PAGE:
Given the complexities of the global pharmaceutical supply chain in 2013 and the recently clouded performance of the industry in relation to quality excursions, it has become obvious to many that the need to cut operational costs, boost output and increase quality has never been as acute as it is now. But for many in pharma, the journey to Lean is only just now gaining momentum. Smart characterizes it this way: “There is still not uniform acceptance at all levels within organizations across the industry that this is a set of principles that will truly make a difference.”
Smart offers that in many cases, quality management actually benefits from Lean implementation because Lean assures that the appropriate level of resources is applied to each individual process task and that, in many cases, the exercise frees up redundant resources to be used beneficially in other areas. He notes, however, this staccato type of implementation can be exacerbated by emphasizing the award of belt-level projects on specific, often one-time programs instead of adopting a more integrated approach that would truly streamline a company’s operational functionality as well as enhancing its competitive edge.
In some organizations, Smart says, Lean is being employed simply as a resource cutting mechanism and/or an efficiency building tool. “Neither of these address the real value of incorporating Lean into a company’s operating philosophy and culture; frequently viewed by the workforce as another ‘flavor-of-the month’ gimmick that will probably fizzle out within a year as it gives way to the next idea.” So has progress be made? “Absolutely,” says Smart, “but the fault lies in the fact that as an industry we are not universally applying the principles and tools in an integrated holistic fashion that will allow us to fully realize its full potential.”
Considering that the rest of the manufacturing industry took at least a decade or more of trial, error and cultural alignment before it started to get more right than wrong from implementing Lean and Six-Sigma initiatives, pharma’s adaptation cycle is proceeding at about the same pace. In late 2011, PEX Network conducted its “Global Benchmarking Study of Trends and Success Factors in Business Process Excellence.” Among the study’s 676 managerial and executive respondents, approximately 6.3% were from the health care sector and another 6.7% from pharmaceutical. According to PEX Network’s findings, slightly more than 40% had operational excellence programs running for the past four to five years (Figure 1). For the most part, the snapshot of data suggests that for pharma, the industry is really just starting to hit its mid-life stride honing the cost-cutting katana of Lean and aligning its methodologies with pharma’s particular culture and operational infrastructure.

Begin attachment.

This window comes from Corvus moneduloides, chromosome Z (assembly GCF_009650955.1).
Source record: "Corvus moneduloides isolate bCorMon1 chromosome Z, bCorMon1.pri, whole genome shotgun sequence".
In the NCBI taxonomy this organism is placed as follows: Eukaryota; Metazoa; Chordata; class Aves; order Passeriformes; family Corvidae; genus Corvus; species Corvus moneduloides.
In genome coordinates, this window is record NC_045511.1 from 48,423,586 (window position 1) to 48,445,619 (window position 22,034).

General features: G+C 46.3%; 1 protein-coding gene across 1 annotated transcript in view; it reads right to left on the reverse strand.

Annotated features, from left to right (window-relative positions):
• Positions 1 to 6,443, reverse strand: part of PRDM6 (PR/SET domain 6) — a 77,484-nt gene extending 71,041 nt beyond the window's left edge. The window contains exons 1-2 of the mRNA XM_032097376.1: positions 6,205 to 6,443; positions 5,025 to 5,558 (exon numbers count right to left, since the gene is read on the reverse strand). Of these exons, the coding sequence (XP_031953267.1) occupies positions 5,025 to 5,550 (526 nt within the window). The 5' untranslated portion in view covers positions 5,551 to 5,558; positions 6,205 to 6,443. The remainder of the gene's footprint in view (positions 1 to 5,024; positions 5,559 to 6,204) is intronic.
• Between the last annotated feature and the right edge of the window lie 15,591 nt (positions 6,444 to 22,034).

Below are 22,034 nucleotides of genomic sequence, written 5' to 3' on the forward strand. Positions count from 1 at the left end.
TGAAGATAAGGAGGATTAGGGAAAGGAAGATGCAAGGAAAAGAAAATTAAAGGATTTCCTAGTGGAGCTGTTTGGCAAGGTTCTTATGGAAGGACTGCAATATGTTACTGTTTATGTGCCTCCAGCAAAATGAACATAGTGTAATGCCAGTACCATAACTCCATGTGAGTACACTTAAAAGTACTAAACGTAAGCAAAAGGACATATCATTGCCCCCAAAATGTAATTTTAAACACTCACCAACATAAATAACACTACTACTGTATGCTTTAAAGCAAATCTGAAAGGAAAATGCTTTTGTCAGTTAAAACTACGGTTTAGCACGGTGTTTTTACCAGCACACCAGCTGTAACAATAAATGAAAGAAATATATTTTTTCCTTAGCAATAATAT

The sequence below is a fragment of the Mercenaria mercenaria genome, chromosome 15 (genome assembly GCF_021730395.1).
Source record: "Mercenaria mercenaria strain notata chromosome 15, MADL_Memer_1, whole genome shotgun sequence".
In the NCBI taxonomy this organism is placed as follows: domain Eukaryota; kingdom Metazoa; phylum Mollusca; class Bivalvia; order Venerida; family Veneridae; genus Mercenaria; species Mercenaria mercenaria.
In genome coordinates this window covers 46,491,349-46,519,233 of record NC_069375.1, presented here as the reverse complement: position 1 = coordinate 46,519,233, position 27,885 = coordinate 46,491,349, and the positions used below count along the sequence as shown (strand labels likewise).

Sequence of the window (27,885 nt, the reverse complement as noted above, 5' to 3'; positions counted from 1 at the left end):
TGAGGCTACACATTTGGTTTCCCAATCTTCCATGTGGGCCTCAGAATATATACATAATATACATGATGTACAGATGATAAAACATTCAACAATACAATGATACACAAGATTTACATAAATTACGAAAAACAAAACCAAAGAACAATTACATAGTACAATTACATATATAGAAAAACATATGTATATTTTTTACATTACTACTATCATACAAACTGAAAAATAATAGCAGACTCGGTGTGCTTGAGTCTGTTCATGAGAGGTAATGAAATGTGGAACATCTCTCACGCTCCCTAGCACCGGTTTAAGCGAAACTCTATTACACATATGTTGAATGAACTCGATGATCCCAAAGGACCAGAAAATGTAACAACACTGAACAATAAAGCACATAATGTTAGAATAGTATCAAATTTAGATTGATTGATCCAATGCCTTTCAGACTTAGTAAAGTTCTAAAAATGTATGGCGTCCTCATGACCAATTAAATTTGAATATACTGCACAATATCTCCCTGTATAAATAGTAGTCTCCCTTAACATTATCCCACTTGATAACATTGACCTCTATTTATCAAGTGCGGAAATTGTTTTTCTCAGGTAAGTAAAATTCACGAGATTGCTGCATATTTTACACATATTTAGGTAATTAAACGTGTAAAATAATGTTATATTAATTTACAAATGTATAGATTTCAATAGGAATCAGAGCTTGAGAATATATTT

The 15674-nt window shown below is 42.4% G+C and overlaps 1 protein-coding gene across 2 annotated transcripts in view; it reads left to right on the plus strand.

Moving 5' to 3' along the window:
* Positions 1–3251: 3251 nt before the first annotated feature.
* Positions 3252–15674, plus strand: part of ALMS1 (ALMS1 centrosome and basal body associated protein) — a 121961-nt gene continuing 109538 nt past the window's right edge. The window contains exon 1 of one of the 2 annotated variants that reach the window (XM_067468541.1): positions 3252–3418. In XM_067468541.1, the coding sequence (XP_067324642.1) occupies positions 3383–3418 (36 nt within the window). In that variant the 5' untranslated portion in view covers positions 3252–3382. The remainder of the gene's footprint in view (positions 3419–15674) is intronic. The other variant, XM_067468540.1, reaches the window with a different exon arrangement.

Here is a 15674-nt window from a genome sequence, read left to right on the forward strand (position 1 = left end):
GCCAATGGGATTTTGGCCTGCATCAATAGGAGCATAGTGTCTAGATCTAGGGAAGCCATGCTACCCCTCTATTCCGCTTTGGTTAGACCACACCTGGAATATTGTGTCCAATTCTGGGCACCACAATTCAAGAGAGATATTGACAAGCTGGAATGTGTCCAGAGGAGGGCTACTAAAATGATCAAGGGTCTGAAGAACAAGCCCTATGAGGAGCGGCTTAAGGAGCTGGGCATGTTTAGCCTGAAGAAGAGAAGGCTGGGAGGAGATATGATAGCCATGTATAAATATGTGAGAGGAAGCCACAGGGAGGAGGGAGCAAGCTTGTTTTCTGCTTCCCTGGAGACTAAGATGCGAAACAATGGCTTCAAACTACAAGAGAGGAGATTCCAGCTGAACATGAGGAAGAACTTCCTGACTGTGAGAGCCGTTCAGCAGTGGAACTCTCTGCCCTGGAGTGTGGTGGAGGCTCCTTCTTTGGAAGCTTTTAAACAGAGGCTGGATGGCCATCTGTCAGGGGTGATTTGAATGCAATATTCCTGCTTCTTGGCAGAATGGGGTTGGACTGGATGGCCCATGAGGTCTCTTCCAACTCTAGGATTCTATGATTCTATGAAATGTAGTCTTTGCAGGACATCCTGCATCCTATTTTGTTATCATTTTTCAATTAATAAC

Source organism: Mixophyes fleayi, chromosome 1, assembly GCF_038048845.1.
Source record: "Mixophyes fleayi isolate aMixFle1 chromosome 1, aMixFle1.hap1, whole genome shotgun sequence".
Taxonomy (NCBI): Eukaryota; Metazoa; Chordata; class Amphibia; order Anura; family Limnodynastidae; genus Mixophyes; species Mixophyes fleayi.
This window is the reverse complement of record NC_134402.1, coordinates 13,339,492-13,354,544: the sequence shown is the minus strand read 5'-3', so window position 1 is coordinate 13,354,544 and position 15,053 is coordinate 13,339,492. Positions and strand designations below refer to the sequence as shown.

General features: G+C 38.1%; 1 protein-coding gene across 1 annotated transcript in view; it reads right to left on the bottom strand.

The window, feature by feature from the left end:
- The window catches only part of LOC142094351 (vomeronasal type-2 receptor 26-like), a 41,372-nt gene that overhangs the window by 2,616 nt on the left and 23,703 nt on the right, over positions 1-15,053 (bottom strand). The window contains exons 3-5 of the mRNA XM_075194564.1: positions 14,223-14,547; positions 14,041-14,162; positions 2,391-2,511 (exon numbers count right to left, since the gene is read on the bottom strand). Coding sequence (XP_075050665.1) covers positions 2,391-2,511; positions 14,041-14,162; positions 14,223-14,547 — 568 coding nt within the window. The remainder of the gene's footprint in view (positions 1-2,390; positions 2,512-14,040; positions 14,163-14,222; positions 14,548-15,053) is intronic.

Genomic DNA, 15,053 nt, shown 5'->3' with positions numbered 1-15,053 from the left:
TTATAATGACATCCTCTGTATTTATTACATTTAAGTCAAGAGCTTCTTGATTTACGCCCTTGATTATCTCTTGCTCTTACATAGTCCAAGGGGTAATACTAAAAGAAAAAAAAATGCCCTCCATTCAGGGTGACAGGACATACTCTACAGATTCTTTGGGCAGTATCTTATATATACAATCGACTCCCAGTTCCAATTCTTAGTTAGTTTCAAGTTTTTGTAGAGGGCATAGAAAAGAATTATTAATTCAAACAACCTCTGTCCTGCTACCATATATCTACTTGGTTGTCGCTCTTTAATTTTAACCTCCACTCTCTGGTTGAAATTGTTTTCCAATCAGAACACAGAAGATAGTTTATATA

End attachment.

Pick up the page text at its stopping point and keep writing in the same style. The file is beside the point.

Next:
So, for pharma, the journey to Lean is beginning to gain momentum and maturity, overcoming, however awkwardly, the status-quo inertia and sacred-cow confrontations that can derail less-than-robust implementations. What’s ironic is the fact that Lean Six-Sigma (even the philosophy has consolidated in terminology to embrace the methodologies of current operational/process excellence programming) is so seemingly right in guiding the pharmaceutical industry as it responds to the regulatory environment and the FDA’s cGMP/Quality by Design (QbD)-based compliance regimes. Lean Six-Sigma methodologies, based on statistical process data and the identifying, understanding and elimination of deviation in process are well-suited to manage quality and provide continuous improvement to myriad pharmaceutical operations. “Quality within all industries is important,” says commentary on Six Sigma Online, Aveta Business Institute’s online Six Sigma certification portal, “but within the pharmaceutical industry it’s essential. Because lives are at stake, quality, when it comes to creating and manufacturing medicines for individuals, is necessary. Because the Six Sigma quality improvement theory boasts less than 3.4 defects per million opportunities, it is worth exploring in any industry, especially this one!”
TEVA’s LEAN QBD APPROACH
In the industry’s generic drug sector, process efficiency is seen to have a higher priority because so much of a given company’s business success is driven by effectively managing product costs.
Earlier this year, Uri Hillel, Head of R&D Quality and Corporate Quality & Compliance outlined Teva’s approach to QbD for Pharmaceutical Manufacturing: “Teva has worked on implementing the FDA guidelines defining QbD guidance and has adopted the QbD philosophy in its development of generic products. For Teva, this means understanding the products, formulations and processes in depth, and submitting appropriate applications to the authorities using a more systematic development approach.”
Hillel’s description of its institutionalization of QbD in support of operational excellence has the unmistakable characteristics of a Lean Six-Sigma-guided system.
“Internal Teva QbD Guidelines,” says Hillel, “were developed. Design of experiments methodology and statistical tools have been successfully implemented at global R&D sites. Research and development is interactively working with Operations, Regulatory and QA on the manufacturing process prior to production of the registration batches, identifying and proposing mitigation to risks at scale up, reviewing together the proposed control strategy, operation ranges and product specifications.”
Friedli’s 2008 study affirmed Teva’s approach noting: “As long as PAT and QbD are managed in isolation, as single pilot projects, we will not see a big impact on the average sigma levels of the manufacturing processes. PAT and QbD have to be integrated into the total plant quality improvement program.”